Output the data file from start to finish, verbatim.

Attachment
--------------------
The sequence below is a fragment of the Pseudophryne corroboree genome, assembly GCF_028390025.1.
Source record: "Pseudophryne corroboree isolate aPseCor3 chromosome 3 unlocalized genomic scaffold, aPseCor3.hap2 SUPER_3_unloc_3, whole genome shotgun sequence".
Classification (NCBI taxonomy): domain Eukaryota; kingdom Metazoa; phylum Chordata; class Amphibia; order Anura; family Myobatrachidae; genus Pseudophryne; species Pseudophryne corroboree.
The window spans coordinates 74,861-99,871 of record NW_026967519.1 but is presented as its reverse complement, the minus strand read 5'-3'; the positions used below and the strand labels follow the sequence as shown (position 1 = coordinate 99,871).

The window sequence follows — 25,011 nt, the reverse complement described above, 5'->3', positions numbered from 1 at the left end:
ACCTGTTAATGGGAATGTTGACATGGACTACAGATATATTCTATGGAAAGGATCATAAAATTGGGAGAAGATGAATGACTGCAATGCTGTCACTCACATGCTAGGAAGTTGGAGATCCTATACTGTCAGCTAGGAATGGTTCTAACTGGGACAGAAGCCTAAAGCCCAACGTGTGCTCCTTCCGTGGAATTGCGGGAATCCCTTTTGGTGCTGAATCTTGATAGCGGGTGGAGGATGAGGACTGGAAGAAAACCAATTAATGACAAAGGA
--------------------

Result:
The sequence below is a fragment of the Pseudophryne corroboree genome, assembly GCF_028390025.1.
Source record: "Pseudophryne corroboree isolate aPseCor3 chromosome 3 unlocalized genomic scaffold, aPseCor3.hap2 SUPER_3_unloc_3, whole genome shotgun sequence".
Classification (NCBI taxonomy): domain Eukaryota; kingdom Metazoa; phylum Chordata; class Amphibia; order Anura; family Myobatrachidae; genus Pseudophryne; species Pseudophryne corroboree.
The window spans coordinates 74,861-99,871 of record NW_026967519.1 but is presented as its reverse complement, the minus strand read 5'-3'; the positions used below and the strand labels follow the sequence as shown (position 1 = coordinate 99,871).

The window sequence follows — 25,011 nt, the reverse complement described above, 5'->3', positions numbered from 1 at the left end:
ACCTGTTAATGGGAATGTTGACATGGACTACAGATATATTCTATGGAAAGGATCATAAAATTGGGAGAAGATGAATGACTGCAATGCTGTCACTCACATGCTAGGAAGTTGGAGATCCTATACTGTCAGCTAGGAATGGTTCTAACTGGGACAGAAGCCTAAAGCCCAACGTGTGCTCCTTCCGTGGAATTGCGGGAATCCCTTTTGGTGCTGAATCTTGATAGCGGGTGGAGGATGAGGACTGGAAGAAAACCAATTAATGACAAAGGA